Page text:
Bald Cypress : Description
The Bald Cypress, or Taxodium distichum, is a deciduous conifer. However, it is not a true cypress because it is not in the genus Cupressaceae. Since it is in the Taxodium genus it is related to other member of the genus such as the Sequoia and Metasequoia. The tree’s natural range is along the Atlantic Coastal Plain from southern Delaware to southern Florida and westward along to lower Gulf Coast Plain to southeastern Texas. It usually lives in very wet soil made up of muck, clay, or fine sand; however, it can live on soil not in a swampy area and can withstand temperatures of -20 to-29 degrees F, making it an adaptable tree that can survive almost anywhere. The Bald Cypress tree is a large and slow-growing tree, which often reaches heights of 100-150 feet with a trunk width of 3 to 6 feet. The largest Bald Cypress by volume is 83 feet tall with a trunk 17 feet wide and a crown spread of 85 feet. This specimen grows in Cat Island National Wildlife Refugee located near Baton Rouge, LA. The bark of the tree is a reddish brown color, but where it is exposed to weather it can be a grey color. The bark is very fibrous and peels in strips. The leaves of the Bald Cypress make it very unique among other needle-bearing conifers. This is because the needles turn a brownish-orange color before they drop in the late fall or early winter, making the Bald Cypress deciduous.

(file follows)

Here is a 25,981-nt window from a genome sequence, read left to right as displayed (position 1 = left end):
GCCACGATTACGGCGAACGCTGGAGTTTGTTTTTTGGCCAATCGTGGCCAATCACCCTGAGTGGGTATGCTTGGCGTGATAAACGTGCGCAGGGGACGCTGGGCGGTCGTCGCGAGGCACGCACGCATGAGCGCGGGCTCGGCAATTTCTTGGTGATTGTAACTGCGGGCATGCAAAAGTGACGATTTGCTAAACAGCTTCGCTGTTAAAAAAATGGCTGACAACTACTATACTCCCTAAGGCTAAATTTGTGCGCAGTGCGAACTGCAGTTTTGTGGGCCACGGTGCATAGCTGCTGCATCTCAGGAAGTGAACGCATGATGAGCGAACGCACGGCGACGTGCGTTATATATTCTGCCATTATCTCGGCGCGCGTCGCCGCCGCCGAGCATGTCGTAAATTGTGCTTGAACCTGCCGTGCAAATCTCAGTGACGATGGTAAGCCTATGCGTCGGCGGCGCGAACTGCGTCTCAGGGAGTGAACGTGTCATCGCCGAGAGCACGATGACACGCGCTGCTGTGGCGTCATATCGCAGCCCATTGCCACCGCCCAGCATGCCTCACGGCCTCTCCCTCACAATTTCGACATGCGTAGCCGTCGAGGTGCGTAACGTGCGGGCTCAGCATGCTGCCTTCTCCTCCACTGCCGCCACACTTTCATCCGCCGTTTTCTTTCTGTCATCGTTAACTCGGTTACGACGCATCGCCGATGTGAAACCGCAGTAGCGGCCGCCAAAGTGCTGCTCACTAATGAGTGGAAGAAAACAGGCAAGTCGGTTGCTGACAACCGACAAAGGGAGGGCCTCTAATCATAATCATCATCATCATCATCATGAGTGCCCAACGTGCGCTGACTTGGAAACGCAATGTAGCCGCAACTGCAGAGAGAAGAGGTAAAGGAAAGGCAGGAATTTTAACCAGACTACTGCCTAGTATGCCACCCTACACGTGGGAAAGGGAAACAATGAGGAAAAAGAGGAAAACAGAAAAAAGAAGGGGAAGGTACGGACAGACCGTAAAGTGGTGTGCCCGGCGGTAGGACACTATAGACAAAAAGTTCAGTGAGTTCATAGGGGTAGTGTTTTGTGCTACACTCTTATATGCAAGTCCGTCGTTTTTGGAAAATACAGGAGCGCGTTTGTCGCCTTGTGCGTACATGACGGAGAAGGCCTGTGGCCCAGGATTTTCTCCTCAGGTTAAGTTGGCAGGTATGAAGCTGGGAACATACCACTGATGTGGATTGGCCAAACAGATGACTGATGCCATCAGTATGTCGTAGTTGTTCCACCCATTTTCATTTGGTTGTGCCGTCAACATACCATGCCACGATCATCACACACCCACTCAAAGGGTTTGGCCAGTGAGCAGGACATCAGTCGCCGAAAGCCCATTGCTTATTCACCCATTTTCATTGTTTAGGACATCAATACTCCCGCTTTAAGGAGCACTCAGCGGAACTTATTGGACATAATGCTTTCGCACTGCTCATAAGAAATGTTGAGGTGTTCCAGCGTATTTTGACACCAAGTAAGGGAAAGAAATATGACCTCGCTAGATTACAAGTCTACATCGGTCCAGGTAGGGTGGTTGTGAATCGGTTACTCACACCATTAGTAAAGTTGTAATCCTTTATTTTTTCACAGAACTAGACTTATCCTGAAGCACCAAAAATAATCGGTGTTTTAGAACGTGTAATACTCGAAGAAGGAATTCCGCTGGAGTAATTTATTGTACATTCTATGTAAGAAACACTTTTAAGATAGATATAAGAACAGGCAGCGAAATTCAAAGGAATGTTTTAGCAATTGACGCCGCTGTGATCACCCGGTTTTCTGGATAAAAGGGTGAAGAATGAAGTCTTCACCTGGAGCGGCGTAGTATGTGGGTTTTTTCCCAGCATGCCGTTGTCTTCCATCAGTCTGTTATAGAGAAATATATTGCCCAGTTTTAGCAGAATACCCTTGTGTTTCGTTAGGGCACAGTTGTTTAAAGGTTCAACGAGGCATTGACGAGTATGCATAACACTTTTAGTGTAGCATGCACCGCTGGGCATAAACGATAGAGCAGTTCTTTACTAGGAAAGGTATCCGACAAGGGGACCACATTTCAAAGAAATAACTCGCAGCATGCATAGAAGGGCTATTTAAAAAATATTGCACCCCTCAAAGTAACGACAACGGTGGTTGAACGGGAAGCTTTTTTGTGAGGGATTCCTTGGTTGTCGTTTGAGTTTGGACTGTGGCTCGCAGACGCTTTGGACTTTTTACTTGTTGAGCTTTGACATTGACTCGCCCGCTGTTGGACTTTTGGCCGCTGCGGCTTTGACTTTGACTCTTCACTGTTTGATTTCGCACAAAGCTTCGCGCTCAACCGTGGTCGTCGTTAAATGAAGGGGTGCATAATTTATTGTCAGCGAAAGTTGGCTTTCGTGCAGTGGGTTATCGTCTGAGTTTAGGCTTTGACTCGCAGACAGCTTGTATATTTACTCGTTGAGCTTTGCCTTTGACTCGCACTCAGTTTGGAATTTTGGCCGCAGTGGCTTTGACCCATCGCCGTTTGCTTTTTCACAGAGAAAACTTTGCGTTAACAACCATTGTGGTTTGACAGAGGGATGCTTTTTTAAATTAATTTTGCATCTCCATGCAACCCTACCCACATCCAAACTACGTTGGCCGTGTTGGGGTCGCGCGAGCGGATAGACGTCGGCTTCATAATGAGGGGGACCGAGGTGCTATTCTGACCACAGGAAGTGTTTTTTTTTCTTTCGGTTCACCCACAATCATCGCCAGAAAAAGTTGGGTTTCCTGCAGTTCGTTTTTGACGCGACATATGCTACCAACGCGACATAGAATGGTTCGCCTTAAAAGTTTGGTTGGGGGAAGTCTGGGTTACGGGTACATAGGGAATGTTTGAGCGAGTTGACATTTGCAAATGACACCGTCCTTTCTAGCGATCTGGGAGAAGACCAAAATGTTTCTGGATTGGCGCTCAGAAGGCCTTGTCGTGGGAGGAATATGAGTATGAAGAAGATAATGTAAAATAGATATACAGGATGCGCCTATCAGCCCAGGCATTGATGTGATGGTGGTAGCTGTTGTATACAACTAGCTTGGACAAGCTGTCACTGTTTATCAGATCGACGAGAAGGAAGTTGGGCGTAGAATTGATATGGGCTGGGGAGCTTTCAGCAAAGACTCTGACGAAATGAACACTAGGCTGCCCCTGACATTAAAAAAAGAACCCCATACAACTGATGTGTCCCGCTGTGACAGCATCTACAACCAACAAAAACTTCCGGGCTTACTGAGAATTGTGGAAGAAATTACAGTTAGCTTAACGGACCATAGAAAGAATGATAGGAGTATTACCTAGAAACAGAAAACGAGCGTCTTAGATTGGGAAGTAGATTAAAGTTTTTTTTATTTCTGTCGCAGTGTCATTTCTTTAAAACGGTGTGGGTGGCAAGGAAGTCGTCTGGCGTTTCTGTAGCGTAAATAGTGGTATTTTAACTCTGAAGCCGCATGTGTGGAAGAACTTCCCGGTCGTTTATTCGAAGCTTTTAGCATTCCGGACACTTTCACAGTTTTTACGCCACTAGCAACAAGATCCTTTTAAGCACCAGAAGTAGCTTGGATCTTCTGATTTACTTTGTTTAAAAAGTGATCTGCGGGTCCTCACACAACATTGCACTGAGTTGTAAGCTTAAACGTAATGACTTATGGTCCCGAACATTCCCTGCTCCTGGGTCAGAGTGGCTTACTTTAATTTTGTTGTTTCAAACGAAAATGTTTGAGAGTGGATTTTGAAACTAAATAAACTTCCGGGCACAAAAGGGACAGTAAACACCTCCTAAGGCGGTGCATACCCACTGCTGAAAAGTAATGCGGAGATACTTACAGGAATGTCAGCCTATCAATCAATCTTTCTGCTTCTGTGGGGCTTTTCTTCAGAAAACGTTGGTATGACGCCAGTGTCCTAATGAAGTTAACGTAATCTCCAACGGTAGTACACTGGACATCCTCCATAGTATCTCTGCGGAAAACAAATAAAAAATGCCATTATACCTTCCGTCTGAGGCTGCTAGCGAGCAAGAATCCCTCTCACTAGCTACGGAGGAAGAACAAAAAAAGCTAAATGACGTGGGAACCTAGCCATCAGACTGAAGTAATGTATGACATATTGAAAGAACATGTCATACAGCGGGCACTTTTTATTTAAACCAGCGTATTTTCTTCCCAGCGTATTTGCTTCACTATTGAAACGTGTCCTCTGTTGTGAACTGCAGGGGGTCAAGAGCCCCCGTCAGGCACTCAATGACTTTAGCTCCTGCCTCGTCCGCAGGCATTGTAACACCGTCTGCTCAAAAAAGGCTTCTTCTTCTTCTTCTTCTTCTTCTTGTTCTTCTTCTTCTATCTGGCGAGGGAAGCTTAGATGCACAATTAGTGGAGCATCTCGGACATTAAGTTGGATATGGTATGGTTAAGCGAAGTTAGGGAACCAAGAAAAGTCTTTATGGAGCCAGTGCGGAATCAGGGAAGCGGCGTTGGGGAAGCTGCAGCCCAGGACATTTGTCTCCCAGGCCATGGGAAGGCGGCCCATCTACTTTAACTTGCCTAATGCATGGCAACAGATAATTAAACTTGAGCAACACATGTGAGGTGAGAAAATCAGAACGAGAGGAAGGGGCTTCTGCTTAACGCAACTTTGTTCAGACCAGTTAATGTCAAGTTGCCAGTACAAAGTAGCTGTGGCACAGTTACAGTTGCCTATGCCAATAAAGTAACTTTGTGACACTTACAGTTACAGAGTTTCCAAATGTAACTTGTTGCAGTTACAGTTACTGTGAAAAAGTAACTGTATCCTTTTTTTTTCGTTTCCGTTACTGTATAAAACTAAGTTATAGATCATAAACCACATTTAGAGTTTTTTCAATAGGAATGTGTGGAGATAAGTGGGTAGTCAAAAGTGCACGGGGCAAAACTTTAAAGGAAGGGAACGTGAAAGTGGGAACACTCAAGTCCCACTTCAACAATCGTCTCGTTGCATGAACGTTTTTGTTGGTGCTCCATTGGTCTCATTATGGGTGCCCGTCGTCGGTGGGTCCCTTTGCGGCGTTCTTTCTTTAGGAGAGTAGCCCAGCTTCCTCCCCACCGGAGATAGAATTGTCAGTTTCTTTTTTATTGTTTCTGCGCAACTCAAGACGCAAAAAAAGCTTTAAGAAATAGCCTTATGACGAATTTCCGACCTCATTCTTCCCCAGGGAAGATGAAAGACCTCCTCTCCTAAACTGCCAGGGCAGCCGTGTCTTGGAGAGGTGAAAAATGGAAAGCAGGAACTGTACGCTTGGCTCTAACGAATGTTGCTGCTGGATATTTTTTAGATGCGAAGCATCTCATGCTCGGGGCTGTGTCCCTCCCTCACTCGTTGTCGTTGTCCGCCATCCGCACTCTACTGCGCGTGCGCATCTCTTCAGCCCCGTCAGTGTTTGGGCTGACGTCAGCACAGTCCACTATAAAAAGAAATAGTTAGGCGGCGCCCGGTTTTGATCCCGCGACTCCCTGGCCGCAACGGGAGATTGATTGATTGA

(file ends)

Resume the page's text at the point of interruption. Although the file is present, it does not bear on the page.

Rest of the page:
Another unique characteristic of the Bald Cypress is its “knees.” Like its buttressed trunk, these knees only appear near water or when the tree is actively submerged in a swamp setting. These knees will stick up from the tree’s roots as much as 6 feet high. Their use in the tree is the subject of much discussion. Some think that the knees provide a way to take in more oxygen in its traditional low oxygen environment, and some think that they work as anchors to help the tree keep its title as one of the only trees that can withstand long term flooding.